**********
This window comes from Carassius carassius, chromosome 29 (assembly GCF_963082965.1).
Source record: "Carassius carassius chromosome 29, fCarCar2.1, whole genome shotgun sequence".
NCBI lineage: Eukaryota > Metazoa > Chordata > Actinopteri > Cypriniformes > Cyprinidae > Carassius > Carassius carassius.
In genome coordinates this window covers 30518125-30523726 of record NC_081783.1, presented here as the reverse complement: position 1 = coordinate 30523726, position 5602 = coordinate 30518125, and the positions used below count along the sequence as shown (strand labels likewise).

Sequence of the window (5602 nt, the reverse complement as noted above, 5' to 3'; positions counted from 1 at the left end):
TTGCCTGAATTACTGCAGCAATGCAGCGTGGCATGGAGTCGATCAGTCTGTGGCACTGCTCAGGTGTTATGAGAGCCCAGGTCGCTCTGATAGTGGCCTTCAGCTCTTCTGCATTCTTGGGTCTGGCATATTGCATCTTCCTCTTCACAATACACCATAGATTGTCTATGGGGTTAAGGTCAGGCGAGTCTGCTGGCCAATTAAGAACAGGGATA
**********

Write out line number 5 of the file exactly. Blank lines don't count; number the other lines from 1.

Sequence of the window (5602 nt, the reverse complement as noted above, 5' to 3'; positions counted from 1 at the left end):